Dr Jake Veasey
Apr 13, 2023
Care for the Rare's AWPIS assessment on polar bears has reignited the debate on the future of polar bears in captivity. The Born Free Foundation's report on polar bears in zoos drew heavily on the finding of our assessment but came to very different conclusions than we did, find out why.
Born Free's recent report on polar bears draws heavily upon Care for the Rare's assessment of the needs of this sensitive species, and while I don't agree with Born Free's conclusions, I welcome the report and the debate; it's always healthy to consider views that might not align with your own.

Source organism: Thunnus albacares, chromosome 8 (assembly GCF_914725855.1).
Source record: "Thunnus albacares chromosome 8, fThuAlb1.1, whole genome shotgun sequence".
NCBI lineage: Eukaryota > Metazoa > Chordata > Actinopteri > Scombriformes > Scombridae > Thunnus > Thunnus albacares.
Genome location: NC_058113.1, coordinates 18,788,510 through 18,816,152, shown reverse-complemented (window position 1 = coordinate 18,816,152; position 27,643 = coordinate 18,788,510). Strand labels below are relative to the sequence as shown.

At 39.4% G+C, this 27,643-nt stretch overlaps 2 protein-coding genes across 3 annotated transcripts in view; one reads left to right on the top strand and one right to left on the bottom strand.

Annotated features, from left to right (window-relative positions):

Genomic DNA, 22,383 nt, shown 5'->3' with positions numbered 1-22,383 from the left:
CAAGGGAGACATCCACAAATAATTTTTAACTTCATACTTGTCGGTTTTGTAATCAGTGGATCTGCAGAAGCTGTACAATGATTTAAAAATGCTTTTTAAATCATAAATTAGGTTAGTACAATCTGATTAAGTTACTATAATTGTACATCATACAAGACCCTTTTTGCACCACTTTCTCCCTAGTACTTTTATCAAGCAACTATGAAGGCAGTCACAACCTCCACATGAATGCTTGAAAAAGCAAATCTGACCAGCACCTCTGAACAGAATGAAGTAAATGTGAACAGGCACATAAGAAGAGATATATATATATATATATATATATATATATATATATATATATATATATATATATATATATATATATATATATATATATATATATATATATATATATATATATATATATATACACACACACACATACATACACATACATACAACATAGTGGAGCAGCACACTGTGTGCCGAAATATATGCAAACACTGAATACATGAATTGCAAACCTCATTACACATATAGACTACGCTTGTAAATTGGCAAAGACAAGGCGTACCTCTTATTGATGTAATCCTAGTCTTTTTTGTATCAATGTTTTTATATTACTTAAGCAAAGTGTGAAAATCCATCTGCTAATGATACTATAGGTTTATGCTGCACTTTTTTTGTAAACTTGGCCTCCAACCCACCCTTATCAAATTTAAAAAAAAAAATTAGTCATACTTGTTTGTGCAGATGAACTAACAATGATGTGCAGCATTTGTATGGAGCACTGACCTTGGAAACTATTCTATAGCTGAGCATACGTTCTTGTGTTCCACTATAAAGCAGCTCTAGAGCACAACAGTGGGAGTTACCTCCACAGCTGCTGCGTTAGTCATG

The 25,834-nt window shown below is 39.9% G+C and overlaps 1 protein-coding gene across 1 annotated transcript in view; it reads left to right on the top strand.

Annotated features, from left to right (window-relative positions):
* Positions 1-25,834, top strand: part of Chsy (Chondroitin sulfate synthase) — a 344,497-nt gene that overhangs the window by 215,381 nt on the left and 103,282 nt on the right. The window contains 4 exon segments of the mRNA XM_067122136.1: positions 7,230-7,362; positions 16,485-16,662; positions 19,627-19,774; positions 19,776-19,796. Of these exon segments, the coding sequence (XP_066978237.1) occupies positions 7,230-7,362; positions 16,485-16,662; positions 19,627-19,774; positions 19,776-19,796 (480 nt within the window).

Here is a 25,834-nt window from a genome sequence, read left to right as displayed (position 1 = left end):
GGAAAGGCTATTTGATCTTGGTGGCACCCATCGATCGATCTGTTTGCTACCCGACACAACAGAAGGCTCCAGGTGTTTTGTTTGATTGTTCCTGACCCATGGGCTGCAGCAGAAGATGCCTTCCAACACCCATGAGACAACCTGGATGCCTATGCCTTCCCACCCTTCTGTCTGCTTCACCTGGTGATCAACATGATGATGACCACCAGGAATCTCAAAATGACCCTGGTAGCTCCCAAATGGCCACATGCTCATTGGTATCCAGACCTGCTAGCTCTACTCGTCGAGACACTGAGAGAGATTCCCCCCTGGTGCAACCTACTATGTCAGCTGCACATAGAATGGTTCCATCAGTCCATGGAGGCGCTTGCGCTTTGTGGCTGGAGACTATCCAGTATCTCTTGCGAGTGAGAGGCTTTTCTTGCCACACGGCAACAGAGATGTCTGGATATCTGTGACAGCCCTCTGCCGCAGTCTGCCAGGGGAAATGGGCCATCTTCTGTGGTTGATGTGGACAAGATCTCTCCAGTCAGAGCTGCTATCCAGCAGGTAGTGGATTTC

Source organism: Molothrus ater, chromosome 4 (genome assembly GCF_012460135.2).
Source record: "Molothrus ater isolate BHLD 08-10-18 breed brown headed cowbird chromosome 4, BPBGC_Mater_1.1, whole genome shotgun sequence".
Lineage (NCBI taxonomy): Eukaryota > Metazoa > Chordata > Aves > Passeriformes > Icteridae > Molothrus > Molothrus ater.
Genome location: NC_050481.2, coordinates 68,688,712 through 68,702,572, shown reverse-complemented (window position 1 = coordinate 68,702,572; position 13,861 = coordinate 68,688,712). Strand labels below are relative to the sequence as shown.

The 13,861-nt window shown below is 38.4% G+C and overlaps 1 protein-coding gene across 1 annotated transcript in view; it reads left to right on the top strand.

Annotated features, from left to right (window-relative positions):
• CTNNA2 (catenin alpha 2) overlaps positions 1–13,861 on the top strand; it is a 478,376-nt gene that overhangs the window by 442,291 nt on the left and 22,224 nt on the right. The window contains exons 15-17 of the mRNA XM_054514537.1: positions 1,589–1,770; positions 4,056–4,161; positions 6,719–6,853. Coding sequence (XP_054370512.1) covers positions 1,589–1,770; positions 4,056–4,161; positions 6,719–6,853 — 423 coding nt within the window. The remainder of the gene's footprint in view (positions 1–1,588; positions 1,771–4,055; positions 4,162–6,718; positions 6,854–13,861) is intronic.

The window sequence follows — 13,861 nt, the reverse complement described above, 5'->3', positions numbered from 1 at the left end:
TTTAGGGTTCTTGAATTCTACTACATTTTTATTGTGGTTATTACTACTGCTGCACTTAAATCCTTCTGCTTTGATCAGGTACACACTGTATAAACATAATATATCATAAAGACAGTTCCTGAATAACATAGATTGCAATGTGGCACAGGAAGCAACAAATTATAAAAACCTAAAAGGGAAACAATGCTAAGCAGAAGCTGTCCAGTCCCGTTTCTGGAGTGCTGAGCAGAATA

Polar bears are the archetypal double-jeopardy species; they face seemingly insoluble existential threats in the wild, and in captivity, they are the most stereotypic of all carnivore species, posing an ethical dilemma for anyone who cares about species and individuals. Thankfully, the scale of habitats has improved in recent years; in the UK for example, the average habitat has increased twentyfold since the 1990s, but it's time to truly embrace the psychological priorities of this species and be much more considered in how we cater for those needs, rockwork, a field, and a pool just won't cut it.